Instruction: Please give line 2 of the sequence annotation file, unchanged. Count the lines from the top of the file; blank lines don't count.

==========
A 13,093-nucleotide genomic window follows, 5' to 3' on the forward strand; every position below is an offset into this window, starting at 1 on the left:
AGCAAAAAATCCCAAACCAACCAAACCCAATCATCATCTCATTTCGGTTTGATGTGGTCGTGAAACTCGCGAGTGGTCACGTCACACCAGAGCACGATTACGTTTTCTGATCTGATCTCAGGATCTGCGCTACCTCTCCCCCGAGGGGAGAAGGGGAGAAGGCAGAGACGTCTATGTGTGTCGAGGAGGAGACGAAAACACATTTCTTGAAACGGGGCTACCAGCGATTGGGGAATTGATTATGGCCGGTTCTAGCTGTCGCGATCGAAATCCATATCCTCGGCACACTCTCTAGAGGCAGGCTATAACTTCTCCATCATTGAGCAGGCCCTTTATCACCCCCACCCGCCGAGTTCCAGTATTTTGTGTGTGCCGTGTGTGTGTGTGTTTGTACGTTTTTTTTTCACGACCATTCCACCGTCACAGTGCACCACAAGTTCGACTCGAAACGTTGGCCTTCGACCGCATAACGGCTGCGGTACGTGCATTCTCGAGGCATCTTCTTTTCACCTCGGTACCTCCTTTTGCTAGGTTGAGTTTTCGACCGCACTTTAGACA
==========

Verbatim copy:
AGCAAAAAATCCCAAACCAACCAAACCCAATCATCATCTCATTTCGGTTTGATGTGGTCGTGAAACTCGCGAGTGGTCACGTCACACCAGAGCACGATTACGTTTTCTGATCTGATCTCAGGATCTGCGCTACCTCTCCCCCGAGGGGAGAAGGGGAGAAGGCAGAGACGTCTATGTGTGTCGAGGAGGAGACGAAAACACATTTCTTGAAACGGGGCTACCAGCGATTGGGGAATTGATTATGGCCGGTTCTAGCTGTCGCGATCGAAATCCATATCCTCGGCACACTCTCTAGAGGCAGGCTATAACTTCTCCATCATTGAGCAGGCCCTTTATCACCCCCACCCGCCGAGTTCCAGTATTTTGTGTGTGCCGTGTGTGTGTGTGTTTGTACGTTTTTTTTTCACGACCATTCCACCGTCACAGTGCACCACAAGTTCGACTCGAAACGTTGGCCTTCGACCGCATAACGGCTGCGGTACGTGCATTCTCGAGGCATCTTCTTTTCACCTCGGTACCTCCTTTTGCTAGGTTGAGTTTTCGACCGCACTTTAGACA